Heron, Sir Richard (1726–1805), 1st baronet, chief secretary for Ireland, was the youngest child of four sons and two daughters of Robert Heron of Newark, Nottinghamshire, and his wife, Elizabeth Heron (née Brecknock). He was educated for a legal career and worked as an attorney in London. Under the patronage of the duke of Newcastle, he was appointed in 1751 a commissioner of bankruptcy, and thereafter a clerk in the remembrance office, and then the lord treasurer's remembrancer in the court of exchequer. He worked for John Hobart, 2nd earl of Buckinghamshire (qv), in a private capacity, and when Hobart was appointed lord lieutenant of Ireland Heron accepted the office of chief secretary on 13 December 1776; he was sworn an Irish privy councillor on his arrival in Ireland in January 1777. He was an unfortunate choice for chief secretary: it soon became apparent that he lacked the political experience and the temperament required for such a difficult office. He entered parliament as MP for Lisburn, Co. Antrim (1777–83), and on 25 July 1778 was created a baronet and given a sinecure worth £700 a year. Popularly known as ‘Sir Richard Wigblock’, his failings made a replacement inevitable, and both the viceroy and Whitehall looked for alternatives. The primary requirement for a chief secretary was an ability to control the house of commons, but Heron proved astonishingly inept at management. The absence of any leadership proved fatal for the administration, and the lord lieutenant admitted in 1780 that ‘the house runs wild’ (Johnston, 40).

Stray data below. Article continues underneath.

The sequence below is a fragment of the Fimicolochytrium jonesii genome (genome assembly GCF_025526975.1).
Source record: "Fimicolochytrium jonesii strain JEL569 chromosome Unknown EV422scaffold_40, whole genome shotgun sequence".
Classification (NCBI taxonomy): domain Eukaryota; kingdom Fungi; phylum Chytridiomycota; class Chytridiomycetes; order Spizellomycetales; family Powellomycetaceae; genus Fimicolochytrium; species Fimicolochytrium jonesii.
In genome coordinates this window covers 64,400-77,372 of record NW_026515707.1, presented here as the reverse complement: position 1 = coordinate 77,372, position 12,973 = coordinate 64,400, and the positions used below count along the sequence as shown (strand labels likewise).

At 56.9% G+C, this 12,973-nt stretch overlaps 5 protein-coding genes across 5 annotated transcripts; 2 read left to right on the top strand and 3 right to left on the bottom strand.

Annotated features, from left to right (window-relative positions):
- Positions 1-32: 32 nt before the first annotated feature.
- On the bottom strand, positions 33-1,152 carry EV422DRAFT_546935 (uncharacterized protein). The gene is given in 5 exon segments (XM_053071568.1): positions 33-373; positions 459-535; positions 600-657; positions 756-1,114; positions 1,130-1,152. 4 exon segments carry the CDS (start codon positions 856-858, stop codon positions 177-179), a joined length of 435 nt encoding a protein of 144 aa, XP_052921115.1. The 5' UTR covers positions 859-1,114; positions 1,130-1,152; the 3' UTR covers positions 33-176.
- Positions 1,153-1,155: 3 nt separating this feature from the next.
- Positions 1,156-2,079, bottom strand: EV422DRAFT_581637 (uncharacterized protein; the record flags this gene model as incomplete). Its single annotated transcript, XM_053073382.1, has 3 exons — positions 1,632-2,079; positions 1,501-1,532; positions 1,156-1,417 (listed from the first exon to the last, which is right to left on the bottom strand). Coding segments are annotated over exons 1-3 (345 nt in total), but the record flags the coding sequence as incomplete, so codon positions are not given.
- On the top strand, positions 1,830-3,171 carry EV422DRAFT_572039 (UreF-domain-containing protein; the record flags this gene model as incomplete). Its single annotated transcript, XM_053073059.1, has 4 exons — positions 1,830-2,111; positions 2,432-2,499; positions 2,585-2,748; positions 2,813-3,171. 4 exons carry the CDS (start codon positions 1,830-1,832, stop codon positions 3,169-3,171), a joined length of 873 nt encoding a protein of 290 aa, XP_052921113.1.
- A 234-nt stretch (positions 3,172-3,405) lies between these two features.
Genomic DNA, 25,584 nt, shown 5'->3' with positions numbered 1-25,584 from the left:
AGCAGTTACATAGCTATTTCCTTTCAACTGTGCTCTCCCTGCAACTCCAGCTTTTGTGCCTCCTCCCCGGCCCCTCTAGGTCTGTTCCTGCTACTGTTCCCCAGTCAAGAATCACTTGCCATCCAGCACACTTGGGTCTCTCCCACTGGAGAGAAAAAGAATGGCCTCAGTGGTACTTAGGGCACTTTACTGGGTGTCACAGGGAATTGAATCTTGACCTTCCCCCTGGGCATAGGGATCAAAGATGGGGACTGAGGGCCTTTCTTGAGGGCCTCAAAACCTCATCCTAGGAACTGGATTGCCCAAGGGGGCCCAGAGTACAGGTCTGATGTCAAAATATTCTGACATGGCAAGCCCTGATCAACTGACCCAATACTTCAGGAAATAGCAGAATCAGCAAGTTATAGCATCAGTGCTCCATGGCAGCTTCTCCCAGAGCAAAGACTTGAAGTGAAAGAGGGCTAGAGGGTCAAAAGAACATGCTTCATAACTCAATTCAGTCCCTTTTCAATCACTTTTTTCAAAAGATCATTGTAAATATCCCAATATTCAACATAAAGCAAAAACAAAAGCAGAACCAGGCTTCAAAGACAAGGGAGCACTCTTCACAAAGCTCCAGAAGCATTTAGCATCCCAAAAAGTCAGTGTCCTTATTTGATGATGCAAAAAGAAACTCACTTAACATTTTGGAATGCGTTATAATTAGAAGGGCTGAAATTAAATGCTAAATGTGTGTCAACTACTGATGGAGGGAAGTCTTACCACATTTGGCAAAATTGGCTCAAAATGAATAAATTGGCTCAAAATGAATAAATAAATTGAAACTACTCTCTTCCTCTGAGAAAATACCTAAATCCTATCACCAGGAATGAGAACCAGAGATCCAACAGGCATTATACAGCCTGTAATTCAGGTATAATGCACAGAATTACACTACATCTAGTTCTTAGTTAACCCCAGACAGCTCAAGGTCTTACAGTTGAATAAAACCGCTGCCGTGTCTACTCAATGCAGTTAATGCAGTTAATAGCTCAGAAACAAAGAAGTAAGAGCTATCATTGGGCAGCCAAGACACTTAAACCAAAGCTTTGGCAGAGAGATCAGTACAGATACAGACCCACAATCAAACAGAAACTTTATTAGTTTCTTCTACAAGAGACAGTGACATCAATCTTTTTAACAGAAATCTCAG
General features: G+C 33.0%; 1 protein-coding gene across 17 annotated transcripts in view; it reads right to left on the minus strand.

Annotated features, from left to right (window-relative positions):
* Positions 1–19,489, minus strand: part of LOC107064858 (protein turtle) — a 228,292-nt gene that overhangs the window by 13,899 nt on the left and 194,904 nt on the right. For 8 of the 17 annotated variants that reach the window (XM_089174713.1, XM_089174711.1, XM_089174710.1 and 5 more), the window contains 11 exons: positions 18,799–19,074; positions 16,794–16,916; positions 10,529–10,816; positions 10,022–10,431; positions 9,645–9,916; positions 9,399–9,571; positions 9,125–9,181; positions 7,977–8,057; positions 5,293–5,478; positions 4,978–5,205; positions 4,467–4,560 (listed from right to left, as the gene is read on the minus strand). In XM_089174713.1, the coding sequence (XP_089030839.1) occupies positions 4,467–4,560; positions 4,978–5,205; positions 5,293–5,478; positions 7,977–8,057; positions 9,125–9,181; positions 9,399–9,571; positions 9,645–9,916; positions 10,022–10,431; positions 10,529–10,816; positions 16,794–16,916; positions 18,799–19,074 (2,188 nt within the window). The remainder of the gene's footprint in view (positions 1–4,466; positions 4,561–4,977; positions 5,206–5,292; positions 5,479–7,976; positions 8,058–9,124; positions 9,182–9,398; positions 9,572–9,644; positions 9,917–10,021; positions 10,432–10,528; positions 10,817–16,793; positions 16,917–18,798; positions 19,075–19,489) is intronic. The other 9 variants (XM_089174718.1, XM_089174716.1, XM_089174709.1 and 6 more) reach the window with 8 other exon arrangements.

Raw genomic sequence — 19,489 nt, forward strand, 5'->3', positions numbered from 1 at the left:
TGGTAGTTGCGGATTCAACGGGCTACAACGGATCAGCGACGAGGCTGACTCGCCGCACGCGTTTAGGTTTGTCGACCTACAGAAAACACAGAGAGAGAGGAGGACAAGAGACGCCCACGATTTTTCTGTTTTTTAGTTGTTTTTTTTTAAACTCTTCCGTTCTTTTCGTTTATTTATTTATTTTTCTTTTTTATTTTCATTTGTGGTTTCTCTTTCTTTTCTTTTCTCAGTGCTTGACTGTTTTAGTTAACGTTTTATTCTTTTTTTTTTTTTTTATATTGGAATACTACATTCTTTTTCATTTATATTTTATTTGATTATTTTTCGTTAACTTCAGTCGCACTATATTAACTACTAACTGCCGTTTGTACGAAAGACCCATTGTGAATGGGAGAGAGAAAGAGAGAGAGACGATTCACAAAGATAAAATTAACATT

With the clamour for free trade becoming a serious threat after 1779, changes were unavoidable, and in the end the viceroy was recalled in November 1780 and William Eden (qv) succeeded Heron as chief secretary. The power of the Castle, however, had been damaged by Heron's ‘peculiar incapacity’ (Malcomson, 43), and the new administration struggled to restore its authority. Buckinghamshire is regarded as perhaps the worst viceroy of the period, and Heron was probably the most incompetent chief secretary; his ineptitude was a major factor in the weakness of the administration between 1777 and 1780. The one real benefit of his tenure was that Edward Cooke (qv) joined him in Ireland in 1778 as his private secretary, the beginning of a long and distinguished career in Irish administration.
On his return to England, Heron retired from public life. In 1798 he published a genealogical table of his family, the Herons of Newark, Nottinghamshire. He married Jane (née Hall), the widow of S. Thompson; they had no children. He died 18 January 1805.